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Typically, the first people to be paid from the Gross Box Office are the investors and distributors. After that, the remaining proceeds go to various pools where there is agreed-upon percent share. These pools include Producers, Directors, sometimes actors and sometimes writers.
The pools are made up of all the money left after the equity investors and distributors have been reimbursed for their costs. These players all have an agreed upon cut percentage of those monies.
The language in the contract may look something like:
The Production Company agrees that the Writer shall receive an amount equal to X% of the Production Company’s share of net profits received by the Production Company, but in no case less than $FIXED DOLLAR AMOUNT.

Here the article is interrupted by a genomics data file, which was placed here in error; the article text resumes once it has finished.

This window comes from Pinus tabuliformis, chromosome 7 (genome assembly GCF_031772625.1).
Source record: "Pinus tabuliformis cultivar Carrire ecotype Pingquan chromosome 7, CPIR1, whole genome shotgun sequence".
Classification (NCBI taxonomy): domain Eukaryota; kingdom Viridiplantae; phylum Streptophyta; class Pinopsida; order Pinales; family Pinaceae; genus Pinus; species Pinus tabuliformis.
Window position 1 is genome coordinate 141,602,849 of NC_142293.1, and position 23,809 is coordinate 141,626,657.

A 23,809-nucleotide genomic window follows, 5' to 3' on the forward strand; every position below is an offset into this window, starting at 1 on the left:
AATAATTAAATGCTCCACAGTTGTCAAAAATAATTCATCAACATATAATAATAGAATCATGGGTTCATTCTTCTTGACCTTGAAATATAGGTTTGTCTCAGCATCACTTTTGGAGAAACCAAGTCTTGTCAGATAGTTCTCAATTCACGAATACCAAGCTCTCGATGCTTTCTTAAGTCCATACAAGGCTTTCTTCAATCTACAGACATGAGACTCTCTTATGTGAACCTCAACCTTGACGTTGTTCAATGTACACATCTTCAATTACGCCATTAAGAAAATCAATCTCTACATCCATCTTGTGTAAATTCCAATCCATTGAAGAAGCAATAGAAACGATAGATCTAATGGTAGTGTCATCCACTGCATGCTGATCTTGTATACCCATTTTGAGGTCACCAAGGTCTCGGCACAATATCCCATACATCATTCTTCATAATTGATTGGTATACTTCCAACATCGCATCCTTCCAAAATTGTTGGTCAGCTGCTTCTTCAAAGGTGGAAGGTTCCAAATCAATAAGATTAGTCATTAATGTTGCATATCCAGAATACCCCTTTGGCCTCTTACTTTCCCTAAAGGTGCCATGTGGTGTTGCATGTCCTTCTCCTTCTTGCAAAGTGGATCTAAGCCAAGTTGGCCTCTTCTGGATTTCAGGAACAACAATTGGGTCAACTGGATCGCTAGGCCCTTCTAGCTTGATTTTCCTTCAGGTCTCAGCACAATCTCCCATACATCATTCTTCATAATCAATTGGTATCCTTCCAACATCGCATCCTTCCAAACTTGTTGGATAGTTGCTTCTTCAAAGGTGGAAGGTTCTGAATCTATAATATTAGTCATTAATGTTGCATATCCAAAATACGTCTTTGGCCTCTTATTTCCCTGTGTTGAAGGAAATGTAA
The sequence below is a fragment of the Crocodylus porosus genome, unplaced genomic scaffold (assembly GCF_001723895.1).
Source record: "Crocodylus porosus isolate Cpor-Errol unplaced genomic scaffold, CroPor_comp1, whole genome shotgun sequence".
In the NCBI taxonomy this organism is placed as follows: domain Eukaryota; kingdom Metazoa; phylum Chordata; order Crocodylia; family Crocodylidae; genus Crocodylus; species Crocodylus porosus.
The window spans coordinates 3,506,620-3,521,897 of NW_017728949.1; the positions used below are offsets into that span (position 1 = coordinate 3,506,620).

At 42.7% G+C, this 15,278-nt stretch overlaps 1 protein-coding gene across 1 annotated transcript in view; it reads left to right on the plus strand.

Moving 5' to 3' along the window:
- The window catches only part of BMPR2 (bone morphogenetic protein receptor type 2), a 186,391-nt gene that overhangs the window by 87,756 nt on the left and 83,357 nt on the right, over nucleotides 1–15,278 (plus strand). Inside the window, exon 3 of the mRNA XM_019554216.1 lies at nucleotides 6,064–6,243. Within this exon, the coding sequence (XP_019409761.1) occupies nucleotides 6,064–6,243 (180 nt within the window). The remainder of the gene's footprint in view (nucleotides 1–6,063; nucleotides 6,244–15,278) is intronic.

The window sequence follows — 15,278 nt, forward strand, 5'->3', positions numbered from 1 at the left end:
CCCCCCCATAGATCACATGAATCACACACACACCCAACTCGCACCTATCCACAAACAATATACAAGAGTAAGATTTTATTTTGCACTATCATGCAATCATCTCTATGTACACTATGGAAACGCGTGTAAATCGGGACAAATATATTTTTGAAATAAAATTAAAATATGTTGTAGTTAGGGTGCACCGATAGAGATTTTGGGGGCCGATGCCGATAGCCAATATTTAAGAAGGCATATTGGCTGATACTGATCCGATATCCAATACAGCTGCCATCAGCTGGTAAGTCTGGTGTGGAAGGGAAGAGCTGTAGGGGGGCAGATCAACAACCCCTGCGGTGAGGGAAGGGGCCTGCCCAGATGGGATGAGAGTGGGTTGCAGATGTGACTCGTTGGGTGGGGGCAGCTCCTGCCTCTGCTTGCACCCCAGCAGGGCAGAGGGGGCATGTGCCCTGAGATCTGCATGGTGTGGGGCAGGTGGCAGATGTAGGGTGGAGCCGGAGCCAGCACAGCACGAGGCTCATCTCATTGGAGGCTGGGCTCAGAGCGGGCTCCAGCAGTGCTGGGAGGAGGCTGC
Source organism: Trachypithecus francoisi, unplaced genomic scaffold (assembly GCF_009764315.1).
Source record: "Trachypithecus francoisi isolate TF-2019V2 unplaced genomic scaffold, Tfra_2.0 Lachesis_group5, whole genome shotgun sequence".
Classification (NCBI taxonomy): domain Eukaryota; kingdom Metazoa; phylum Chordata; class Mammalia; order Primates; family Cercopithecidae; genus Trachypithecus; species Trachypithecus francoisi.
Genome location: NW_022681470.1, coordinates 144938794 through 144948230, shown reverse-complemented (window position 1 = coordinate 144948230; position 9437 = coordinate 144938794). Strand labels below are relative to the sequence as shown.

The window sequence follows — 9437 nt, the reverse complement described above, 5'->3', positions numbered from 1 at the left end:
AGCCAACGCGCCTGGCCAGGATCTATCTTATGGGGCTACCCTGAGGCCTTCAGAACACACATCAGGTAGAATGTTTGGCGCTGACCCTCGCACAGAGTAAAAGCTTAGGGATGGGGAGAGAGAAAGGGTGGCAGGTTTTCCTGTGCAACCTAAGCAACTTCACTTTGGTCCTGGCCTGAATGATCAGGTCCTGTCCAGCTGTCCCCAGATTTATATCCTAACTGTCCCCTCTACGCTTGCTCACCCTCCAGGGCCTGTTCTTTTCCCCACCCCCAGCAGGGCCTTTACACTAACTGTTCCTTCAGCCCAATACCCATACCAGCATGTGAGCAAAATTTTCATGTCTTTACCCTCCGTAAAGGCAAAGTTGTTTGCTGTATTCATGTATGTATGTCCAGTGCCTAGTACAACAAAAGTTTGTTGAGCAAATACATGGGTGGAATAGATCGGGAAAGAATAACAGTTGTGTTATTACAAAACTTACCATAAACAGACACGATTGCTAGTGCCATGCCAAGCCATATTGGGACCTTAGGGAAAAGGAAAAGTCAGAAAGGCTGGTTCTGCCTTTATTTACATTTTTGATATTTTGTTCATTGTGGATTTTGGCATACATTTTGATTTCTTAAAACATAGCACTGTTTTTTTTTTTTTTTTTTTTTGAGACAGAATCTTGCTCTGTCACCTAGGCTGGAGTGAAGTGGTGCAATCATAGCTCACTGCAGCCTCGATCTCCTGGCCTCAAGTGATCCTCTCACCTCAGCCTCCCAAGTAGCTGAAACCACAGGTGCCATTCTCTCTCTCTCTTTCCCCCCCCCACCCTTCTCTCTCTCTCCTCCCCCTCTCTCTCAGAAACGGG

The writer and production company recognize that ‘share of net profits’ refers to the revenue accumulated in the ‘producers pool’. In essence, the writer will be paid in accordance with the same method and process used to compensate other members in the producer’s pool other than that the writer’s percentage is specifically X%.
Basically - it is a pool of money created and distributed before arriving at a Net Profit for the film. I believe it is a mistake for a writer to sign an agreement when they are merely getting a percent of NET PROFIT because due to a lot of accounting shenigans - that often is zero. The type of language (above) better ensures that the writer gets paid when the producer gets paid. It is a way of aligning your financial interests with the Producers.